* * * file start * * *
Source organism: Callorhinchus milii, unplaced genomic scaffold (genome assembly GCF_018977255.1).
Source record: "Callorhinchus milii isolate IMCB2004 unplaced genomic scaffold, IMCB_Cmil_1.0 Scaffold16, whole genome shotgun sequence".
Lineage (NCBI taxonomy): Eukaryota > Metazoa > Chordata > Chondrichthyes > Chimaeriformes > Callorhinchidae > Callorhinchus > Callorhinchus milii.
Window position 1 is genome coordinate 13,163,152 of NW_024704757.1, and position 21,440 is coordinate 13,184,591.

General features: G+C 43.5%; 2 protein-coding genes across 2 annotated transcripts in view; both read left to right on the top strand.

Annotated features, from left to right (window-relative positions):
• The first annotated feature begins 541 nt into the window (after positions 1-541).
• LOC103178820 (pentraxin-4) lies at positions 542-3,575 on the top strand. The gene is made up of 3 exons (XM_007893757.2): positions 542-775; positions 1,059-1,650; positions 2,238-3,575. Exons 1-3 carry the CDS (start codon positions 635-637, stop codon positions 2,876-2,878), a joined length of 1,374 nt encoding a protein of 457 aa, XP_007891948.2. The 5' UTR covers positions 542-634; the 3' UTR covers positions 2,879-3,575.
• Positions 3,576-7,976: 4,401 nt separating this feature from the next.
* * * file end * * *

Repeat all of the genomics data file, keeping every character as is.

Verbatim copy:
Source organism: Callorhinchus milii, unplaced genomic scaffold (genome assembly GCF_018977255.1).
Source record: "Callorhinchus milii isolate IMCB2004 unplaced genomic scaffold, IMCB_Cmil_1.0 Scaffold16, whole genome shotgun sequence".
Lineage (NCBI taxonomy): Eukaryota > Metazoa > Chordata > Chondrichthyes > Chimaeriformes > Callorhinchidae > Callorhinchus > Callorhinchus milii.
Window position 1 is genome coordinate 13,163,152 of NW_024704757.1, and position 21,440 is coordinate 13,184,591.

General features: G+C 43.5%; 2 protein-coding genes across 2 annotated transcripts in view; both read left to right on the top strand.

Annotated features, from left to right (window-relative positions):
• The first annotated feature begins 541 nt into the window (after positions 1-541).
• LOC103178820 (pentraxin-4) lies at positions 542-3,575 on the top strand. The gene is made up of 3 exons (XM_007893757.2): positions 542-775; positions 1,059-1,650; positions 2,238-3,575. Exons 1-3 carry the CDS (start codon positions 635-637, stop codon positions 2,876-2,878), a joined length of 1,374 nt encoding a protein of 457 aa, XP_007891948.2. The 5' UTR covers positions 542-634; the 3' UTR covers positions 2,879-3,575.
• Positions 3,576-7,976: 4,401 nt separating this feature from the next.